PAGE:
Air Canada Operates An 8 Hour Flight To Nowhere After Acceleration Issue

Passengers on their way home for the holidays found themselves flying nowhere after eight hours in the air with Air Canada, thanks to a malfunctioning engine. Pilots reportedly lost acceleration control of the Boeing 787-9s engine and had to return to Toronto to fix the issue.

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The Air Canada Boeing 787-9 and the engine that caused all the fuss. Photo: Air Canada

What are the details?

It seems that the silly season makes Air Canada the ‘silly’ airline, after yet another flight that flies all day to nowhere (check out our previous story of an Air Canada flight that flew 36 hours to nowhere).

According to The Aviation Herald, an Air Canada flight AC-31 heading from Toronto to Beijing was flying north over the Arctic Ocean when the left-hand engine showed a fault. The flight was approximately four hours into its journey.

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The route of the flight (solid green) and the projected flight plan (dashed line). Photo: Flight Aware

Unlike the most common scenario in which the engine shuts down, this time the engine just started to go faster and faster, without command from the cockpit or the autopilot.

To compensate between the two engines (with one powering much faster), the pilots reduced the overall thrust on the other engine by 1.5 inches on the lever.

After speaking to their command and maintenance over their communication network, the crew decided to return to Toronto.

The aircraft declared PAN PAN, which is the next step down from a MAYDAY call. The difference between the two is that passengers and crew are not in any imminent danger, but the aircraft does need to urgently return back to an airport.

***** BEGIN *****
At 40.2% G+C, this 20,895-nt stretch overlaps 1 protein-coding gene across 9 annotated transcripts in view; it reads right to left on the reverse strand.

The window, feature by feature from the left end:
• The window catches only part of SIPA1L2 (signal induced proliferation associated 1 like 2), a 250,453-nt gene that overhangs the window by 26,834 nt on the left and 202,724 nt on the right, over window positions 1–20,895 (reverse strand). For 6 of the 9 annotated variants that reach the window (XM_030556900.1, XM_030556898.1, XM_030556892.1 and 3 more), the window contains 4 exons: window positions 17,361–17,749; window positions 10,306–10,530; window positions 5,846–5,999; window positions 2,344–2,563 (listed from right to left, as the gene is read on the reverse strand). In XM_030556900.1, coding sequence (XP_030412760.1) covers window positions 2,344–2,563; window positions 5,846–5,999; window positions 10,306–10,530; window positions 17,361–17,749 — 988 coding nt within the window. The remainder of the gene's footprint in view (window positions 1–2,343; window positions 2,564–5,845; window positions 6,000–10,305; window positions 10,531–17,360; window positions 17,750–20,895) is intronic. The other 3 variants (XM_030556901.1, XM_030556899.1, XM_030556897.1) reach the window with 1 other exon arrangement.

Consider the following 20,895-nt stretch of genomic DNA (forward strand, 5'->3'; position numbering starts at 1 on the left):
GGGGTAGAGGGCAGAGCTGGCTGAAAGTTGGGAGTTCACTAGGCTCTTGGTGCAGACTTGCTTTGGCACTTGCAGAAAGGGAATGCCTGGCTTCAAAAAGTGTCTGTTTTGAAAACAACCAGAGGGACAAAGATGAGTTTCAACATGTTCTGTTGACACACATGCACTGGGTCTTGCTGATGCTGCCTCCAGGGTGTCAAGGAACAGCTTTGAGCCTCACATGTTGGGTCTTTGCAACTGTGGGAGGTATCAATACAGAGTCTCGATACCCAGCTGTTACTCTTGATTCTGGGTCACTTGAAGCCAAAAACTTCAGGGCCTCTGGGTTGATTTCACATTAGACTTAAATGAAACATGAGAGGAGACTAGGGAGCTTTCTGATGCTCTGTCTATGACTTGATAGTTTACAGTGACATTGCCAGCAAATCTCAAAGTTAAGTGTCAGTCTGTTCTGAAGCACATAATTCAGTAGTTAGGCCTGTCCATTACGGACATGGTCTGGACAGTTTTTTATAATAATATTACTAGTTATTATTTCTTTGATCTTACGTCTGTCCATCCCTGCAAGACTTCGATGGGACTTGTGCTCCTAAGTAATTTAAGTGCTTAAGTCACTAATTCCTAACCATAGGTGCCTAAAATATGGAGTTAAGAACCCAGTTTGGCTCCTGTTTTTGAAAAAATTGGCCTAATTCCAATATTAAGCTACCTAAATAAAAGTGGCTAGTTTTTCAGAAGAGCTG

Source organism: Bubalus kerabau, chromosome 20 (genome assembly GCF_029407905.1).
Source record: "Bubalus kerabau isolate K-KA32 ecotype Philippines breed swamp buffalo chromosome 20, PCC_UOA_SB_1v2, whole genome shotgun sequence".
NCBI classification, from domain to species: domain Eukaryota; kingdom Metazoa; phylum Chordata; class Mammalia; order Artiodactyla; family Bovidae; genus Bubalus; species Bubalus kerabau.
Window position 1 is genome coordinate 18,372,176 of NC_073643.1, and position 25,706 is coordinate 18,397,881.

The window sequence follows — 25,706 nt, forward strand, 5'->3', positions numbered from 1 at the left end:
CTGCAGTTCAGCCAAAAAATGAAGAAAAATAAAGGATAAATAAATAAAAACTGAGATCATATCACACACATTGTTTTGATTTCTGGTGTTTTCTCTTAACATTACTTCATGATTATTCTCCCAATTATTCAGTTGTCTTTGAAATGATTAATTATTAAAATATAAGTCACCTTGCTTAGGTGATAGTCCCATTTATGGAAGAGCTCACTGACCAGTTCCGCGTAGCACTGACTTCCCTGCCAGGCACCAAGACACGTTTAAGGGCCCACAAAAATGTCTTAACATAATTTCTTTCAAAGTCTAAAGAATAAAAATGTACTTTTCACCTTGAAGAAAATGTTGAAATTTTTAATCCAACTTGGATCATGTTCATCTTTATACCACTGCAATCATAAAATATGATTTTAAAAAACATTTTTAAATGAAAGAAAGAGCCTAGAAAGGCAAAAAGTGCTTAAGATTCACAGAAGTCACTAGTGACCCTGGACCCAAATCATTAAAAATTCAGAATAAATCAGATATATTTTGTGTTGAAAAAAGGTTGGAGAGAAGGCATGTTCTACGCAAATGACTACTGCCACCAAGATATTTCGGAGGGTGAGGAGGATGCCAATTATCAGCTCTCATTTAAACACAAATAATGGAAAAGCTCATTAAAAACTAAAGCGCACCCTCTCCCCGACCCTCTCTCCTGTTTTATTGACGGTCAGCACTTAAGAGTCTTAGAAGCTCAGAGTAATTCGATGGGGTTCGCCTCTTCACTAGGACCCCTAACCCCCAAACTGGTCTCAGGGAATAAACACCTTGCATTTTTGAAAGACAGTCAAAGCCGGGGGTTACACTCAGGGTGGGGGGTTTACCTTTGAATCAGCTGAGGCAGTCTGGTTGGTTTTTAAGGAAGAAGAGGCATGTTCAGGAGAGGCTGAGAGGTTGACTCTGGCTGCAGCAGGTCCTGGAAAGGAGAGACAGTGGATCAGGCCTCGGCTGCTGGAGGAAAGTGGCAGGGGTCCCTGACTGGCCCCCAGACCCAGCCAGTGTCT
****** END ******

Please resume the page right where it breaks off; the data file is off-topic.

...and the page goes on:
The Boeing 787-9 (registration C-FRSE) then landed safely after about four hours after making the call to return. According to the source, the problem ended up being the throttle quadrant module. The module was replaced on the aircraft and it is now back in service.

Simple Flying reached out to the airline for comment before publishing this story, but have not heard back.

What is it like to fly onboard the Air Canada 787-9?

Air Canada configures its Boeing 787-9 aircraft with 298 seats onboard.

There are 30 business class, lie-flat seats in a 1-2-1 reverse herringbone configuration. They have 80 inches of pitch in lie-flat mode but are rather narrow at 21 inches wide.

Air Canada Operates An 8 Hour Flight To Nowhere After Acceleration Issue
Air Canada’s reverse herringbone on the 787-9 is a comfortable arrangement. Photo: Air Canada

This is followed by a premium economy section with 38 inches of legroom in a 2-3-2 configuration. This is average for the class but the reclining seats give a bit more room for passengers.

Lastly, the remaining 247 seats are economy in a 3-3-3 configuration with a brutal 30 inches of legroom per seat. This is usually tiny and disappointing that the carrier would fly such a narrow (17 inches) and tiny seat for over eight hours. We feel for those passengers that had no other choice than this for the holiday season.

Merry Christmas!

What do you think of this news? Let us know in the comments.

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